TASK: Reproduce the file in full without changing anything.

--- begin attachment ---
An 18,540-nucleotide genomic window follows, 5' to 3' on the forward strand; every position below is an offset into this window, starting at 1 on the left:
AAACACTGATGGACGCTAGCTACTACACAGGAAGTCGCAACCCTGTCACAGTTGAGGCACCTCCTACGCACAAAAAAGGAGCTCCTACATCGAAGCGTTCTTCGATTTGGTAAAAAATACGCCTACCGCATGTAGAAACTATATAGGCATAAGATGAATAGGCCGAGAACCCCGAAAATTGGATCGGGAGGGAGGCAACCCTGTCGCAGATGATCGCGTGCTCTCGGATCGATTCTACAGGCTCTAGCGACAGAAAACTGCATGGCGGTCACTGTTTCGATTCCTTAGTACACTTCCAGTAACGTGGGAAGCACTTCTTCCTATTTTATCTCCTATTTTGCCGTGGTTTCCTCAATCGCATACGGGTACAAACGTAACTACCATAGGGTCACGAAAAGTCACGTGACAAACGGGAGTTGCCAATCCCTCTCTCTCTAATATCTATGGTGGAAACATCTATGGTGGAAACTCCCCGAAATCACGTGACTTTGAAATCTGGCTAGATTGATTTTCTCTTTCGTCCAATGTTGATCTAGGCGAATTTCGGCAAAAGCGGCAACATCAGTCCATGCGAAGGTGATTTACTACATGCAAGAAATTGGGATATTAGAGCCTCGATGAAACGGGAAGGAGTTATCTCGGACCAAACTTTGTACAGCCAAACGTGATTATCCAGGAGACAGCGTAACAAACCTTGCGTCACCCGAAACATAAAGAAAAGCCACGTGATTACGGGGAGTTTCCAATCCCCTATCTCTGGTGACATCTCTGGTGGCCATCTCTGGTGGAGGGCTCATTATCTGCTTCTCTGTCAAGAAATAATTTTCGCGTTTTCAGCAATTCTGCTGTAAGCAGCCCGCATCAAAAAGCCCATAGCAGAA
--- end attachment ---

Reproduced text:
An 18,540-nucleotide genomic window follows, 5' to 3' on the forward strand; every position below is an offset into this window, starting at 1 on the left:
AAACACTGATGGACGCTAGCTACTACACAGGAAGTCGCAACCCTGTCACAGTTGAGGCACCTCCTACGCACAAAAAAGGAGCTCCTACATCGAAGCGTTCTTCGATTTGGTAAAAAATACGCCTACCGCATGTAGAAACTATATAGGCATAAGATGAATAGGCCGAGAACCCCGAAAATTGGATCGGGAGGGAGGCAACCCTGTCGCAGATGATCGCGTGCTCTCGGATCGATTCTACAGGCTCTAGCGACAGAAAACTGCATGGCGGTCACTGTTTCGATTCCTTAGTACACTTCCAGTAACGTGGGAAGCACTTCTTCCTATTTTATCTCCTATTTTGCCGTGGTTTCCTCAATCGCATACGGGTACAAACGTAACTACCATAGGGTCACGAAAAGTCACGTGACAAACGGGAGTTGCCAATCCCTCTCTCTCTAATATCTATGGTGGAAACATCTATGGTGGAAACTCCCCGAAATCACGTGACTTTGAAATCTGGCTAGATTGATTTTCTCTTTCGTCCAATGTTGATCTAGGCGAATTTCGGCAAAAGCGGCAACATCAGTCCATGCGAAGGTGATTTACTACATGCAAGAAATTGGGATATTAGAGCCTCGATGAAACGGGAAGGAGTTATCTCGGACCAAACTTTGTACAGCCAAACGTGATTATCCAGGAGACAGCGTAACAAACCTTGCGTCACCCGAAACATAAAGAAAAGCCACGTGATTACGGGGAGTTTCCAATCCCCTATCTCTGGTGACATCTCTGGTGGCCATCTCTGGTGGAGGGCTCATTATCTGCTTCTCTGTCAAGAAATAATTTTCGCGTTTTCAGCAATTCTGCTGTAAGCAGCCCGCATCAAAAAGCCCATAGCAGAA